Spending time with these girls fills my heart with so much, and also gives me a glimpse of how terrifying parenting is.  I’m used to chubby two year olds whose biggest problem is tantrums. These girls are full blown, undeniable people, figuring out who they are and how they fit in, navigating bullies and hurt and friendships and self worth.  I’ve heard the quote that parenting is like having your heart walk around outside of your body and given how much I already care about these precious girls I’ve known less than a month, I can only imagine how true that is.

A few days after Kavanaugh was confirmed, as I was still processing the deep hurt and anger and sense of betrayal of all women that his confirmation and the surrounding conversation stirred up, I found myself standing in Washington Square Park cheering these girls on as they ran laps. They were all trying their best, pushing themselves beyond how far and fast they had run before, and I yelled encouragement at them as they ran by.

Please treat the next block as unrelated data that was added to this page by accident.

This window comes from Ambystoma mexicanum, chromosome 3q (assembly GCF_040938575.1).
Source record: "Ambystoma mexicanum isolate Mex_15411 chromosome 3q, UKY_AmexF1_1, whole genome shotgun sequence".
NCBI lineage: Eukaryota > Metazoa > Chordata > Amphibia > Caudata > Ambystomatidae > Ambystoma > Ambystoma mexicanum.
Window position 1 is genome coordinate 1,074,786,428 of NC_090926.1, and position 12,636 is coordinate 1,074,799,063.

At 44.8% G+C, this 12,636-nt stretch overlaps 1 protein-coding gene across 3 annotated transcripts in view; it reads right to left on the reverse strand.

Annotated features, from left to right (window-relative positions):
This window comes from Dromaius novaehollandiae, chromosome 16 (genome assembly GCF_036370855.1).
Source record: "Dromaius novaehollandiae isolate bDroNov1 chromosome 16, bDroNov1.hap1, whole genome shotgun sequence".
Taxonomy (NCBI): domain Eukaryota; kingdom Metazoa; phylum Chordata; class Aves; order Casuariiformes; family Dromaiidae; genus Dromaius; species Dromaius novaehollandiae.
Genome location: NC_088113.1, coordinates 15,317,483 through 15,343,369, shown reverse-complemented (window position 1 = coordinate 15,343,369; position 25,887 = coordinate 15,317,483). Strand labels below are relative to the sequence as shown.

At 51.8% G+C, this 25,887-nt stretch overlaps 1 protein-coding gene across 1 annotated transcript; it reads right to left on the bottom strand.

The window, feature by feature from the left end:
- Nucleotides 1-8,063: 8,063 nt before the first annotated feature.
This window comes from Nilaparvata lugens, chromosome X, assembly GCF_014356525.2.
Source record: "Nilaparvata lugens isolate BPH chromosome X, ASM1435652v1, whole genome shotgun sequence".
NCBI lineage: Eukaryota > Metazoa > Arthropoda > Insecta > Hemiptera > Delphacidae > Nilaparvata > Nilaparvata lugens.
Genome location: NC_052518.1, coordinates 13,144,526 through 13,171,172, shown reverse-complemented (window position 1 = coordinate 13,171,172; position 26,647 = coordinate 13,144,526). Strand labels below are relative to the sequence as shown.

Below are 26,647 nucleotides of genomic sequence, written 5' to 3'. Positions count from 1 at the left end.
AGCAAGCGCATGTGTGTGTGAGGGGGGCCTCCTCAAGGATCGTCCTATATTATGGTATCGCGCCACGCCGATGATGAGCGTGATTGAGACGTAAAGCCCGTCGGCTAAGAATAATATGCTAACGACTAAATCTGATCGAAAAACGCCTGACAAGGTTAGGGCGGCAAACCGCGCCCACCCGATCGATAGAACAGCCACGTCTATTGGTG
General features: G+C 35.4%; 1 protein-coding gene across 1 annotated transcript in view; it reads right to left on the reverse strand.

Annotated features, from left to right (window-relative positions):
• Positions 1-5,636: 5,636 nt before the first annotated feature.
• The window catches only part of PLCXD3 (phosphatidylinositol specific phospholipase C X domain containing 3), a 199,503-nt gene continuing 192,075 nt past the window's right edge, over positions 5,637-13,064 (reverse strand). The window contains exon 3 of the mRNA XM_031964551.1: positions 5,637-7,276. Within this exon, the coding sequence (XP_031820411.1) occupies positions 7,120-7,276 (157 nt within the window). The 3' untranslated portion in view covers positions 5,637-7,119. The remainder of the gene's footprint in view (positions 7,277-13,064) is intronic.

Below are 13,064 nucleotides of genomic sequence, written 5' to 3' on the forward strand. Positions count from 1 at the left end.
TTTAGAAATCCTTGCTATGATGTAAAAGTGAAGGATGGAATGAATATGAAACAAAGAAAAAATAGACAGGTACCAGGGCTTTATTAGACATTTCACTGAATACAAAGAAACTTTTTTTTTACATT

“You are so strong!”

“You got this girl!”

“You’re trying so hard! I’m so proud of you!”

“Finish strong! You can do this!”

Speaking those words of love and truth and encouragement over these precious girls felt like a sacrament, a holy moment, a benediction.  Words matter, and every woman I know, myself included, has a tape in her head of the discouraging words she’s heard in her lifetime. “You’re not pretty enough, strong enough, smart enough.  Girls can’t run, Girls can’t do math, Girls can’t be the boss. No one likes you, you have no friends, you’ll never be enough.” As I stripped my throat raw yelling and cheering and making a total fool of myself in the midst of tourists, dog walkers and homeless folks in North Beach, I felt such hope bubbling up inside of me.

I can’t change the Supreme Court.  I can’t change the toxic narratives floating around that minimize and diminish women’s stories. I can’t convince every woman that she is strong and beautiful and loved, that she matters and that her story matters.  I can’t do all of that, but I can do this.  I can stand in a park and yell my heart out and high five a dozen strong, smart, kind girls who are going to grow up – God willing – into strong, smart, kind women, and change the world in their own ways.  I can front-load words of encouragement and love to the lifelong narrative they are accumulating in their minds and hearts.

As I stood there cheering wildly, one of the girls ran past me, glasses askew, long hair flying behind her, her dress flapping in the wind, limbs akimbo as she ran with her whole heart, and I just thought “This.  This is the future, this is hope, this is the very best of what I want for our world and every child and girl and woman in it.”